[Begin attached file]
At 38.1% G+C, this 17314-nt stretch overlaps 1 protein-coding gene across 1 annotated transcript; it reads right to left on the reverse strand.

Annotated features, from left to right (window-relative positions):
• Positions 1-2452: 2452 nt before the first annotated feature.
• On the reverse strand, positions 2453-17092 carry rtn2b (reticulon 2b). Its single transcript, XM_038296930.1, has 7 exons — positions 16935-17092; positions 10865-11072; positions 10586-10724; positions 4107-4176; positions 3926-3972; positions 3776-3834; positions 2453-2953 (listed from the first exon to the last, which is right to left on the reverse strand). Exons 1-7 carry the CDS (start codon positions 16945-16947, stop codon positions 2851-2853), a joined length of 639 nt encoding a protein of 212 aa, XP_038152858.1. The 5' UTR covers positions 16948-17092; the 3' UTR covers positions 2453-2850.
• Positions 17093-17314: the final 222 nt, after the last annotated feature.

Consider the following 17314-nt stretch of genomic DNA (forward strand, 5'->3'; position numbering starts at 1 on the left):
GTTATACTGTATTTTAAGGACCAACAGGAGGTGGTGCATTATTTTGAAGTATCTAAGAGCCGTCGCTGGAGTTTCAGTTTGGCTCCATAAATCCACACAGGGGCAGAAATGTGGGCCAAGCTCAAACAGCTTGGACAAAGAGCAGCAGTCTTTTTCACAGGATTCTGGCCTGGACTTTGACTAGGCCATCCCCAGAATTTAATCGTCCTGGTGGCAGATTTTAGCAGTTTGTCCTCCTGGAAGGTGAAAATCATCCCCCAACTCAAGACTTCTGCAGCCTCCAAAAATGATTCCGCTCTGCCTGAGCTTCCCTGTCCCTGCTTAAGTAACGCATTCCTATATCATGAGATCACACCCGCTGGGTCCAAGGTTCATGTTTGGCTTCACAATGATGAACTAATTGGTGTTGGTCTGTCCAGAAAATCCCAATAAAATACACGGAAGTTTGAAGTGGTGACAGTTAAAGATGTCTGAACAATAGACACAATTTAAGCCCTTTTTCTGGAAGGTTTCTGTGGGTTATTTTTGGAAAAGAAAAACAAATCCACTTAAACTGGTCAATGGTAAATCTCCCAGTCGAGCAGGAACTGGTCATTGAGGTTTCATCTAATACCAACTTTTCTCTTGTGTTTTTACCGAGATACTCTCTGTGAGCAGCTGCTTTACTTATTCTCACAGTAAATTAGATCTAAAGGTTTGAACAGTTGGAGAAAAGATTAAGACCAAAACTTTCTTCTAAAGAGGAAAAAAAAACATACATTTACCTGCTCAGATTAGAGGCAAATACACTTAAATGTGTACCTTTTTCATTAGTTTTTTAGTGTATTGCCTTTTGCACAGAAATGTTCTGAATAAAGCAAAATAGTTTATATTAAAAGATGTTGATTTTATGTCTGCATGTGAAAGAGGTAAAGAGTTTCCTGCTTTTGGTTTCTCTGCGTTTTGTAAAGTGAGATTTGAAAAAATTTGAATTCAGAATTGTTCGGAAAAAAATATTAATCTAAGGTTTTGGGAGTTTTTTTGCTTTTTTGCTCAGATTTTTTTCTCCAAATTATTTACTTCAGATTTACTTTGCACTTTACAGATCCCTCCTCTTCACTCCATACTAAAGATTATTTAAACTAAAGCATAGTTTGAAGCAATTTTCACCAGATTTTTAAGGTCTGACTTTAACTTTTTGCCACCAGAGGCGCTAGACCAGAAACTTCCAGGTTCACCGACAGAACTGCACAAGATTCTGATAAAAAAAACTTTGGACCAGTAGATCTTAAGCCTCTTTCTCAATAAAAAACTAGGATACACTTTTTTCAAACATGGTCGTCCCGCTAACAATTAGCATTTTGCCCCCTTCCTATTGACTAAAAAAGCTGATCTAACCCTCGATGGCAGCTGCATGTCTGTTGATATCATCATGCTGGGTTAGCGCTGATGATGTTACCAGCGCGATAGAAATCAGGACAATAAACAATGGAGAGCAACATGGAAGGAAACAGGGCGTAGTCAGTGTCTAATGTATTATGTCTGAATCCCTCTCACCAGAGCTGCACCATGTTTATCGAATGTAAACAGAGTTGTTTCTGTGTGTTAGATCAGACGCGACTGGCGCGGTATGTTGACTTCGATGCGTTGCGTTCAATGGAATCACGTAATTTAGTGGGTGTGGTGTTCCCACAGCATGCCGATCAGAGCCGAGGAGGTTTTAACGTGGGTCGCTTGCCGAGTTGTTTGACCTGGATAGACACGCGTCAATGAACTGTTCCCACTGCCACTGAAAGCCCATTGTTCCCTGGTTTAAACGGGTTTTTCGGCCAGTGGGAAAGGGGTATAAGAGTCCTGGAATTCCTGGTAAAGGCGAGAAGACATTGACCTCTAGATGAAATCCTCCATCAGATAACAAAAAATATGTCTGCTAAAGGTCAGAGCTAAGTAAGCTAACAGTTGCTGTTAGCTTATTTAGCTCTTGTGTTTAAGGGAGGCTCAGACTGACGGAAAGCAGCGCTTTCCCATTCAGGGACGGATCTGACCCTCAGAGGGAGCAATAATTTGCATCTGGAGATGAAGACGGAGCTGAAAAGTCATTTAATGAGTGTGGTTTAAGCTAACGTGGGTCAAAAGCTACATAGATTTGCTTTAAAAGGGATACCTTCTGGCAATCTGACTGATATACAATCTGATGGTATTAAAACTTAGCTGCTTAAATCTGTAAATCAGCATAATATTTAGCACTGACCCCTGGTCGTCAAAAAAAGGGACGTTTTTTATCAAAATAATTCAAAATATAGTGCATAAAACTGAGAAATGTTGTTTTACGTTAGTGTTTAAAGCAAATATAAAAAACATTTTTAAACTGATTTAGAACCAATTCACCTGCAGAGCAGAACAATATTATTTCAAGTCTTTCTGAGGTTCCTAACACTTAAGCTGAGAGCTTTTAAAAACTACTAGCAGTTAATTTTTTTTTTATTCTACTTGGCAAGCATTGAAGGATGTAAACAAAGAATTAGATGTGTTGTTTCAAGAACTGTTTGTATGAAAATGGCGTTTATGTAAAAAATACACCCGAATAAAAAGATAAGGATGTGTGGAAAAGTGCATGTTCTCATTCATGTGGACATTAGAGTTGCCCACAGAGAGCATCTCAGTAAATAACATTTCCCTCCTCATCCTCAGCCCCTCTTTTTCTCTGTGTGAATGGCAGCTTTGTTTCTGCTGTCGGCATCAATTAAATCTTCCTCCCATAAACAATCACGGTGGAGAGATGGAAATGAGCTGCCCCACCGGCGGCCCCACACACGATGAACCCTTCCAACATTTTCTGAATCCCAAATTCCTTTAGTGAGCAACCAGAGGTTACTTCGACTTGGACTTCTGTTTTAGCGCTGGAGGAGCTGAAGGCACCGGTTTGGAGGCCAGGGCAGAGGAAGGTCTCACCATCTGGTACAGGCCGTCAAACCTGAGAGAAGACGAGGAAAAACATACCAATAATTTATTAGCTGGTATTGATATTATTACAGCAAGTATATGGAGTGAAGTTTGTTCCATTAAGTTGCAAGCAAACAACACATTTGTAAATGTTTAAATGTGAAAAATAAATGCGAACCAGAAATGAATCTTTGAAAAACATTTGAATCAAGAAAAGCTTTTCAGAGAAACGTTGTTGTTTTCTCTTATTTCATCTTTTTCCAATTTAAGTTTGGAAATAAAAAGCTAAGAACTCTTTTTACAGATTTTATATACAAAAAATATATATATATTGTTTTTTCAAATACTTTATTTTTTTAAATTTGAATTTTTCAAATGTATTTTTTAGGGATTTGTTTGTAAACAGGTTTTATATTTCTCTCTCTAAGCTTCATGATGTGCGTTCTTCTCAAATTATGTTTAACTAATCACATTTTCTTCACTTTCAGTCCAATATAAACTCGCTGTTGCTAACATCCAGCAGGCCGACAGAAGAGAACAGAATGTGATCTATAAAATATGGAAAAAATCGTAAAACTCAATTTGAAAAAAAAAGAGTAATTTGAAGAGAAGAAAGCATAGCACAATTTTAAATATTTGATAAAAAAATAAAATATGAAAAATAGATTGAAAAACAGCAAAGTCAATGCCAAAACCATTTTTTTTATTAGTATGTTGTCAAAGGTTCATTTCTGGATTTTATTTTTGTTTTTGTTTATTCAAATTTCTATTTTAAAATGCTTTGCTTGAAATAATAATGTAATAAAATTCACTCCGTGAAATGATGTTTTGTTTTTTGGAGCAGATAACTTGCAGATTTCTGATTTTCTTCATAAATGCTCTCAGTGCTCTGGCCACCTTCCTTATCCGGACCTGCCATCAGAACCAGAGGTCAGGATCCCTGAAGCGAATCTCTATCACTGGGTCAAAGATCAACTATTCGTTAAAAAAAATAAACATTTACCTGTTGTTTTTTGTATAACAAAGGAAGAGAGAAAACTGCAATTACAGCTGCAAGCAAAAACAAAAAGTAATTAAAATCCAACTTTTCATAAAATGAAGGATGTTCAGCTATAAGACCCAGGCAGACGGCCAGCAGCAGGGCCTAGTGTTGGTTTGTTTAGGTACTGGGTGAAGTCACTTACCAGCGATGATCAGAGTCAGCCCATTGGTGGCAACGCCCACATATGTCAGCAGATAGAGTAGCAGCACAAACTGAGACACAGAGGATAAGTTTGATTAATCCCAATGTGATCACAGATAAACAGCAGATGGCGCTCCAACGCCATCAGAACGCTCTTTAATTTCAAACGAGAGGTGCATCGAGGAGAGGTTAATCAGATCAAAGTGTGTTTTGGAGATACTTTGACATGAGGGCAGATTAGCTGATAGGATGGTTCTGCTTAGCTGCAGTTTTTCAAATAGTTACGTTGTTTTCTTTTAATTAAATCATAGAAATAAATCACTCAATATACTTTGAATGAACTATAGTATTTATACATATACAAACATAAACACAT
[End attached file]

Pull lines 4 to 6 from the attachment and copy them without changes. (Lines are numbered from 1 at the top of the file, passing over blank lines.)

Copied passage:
• On the reverse strand, positions 2453-17092 carry rtn2b (reticulon 2b). Its single transcript, XM_038296930.1, has 7 exons — positions 16935-17092; positions 10865-11072; positions 10586-10724; positions 4107-4176; positions 3926-3972; positions 3776-3834; positions 2453-2953 (listed from the first exon to the last, which is right to left on the reverse strand). Exons 1-7 carry the CDS (start codon positions 16945-16947, stop codon positions 2851-2853), a joined length of 639 nt encoding a protein of 212 aa, XP_038152858.1. The 5' UTR covers positions 16948-17092; the 3' UTR covers positions 2453-2850.
• Positions 17093-17314: the final 222 nt, after the last annotated feature.

Consider the following 17314-nt stretch of genomic DNA (forward strand, 5'->3'; position numbering starts at 1 on the left):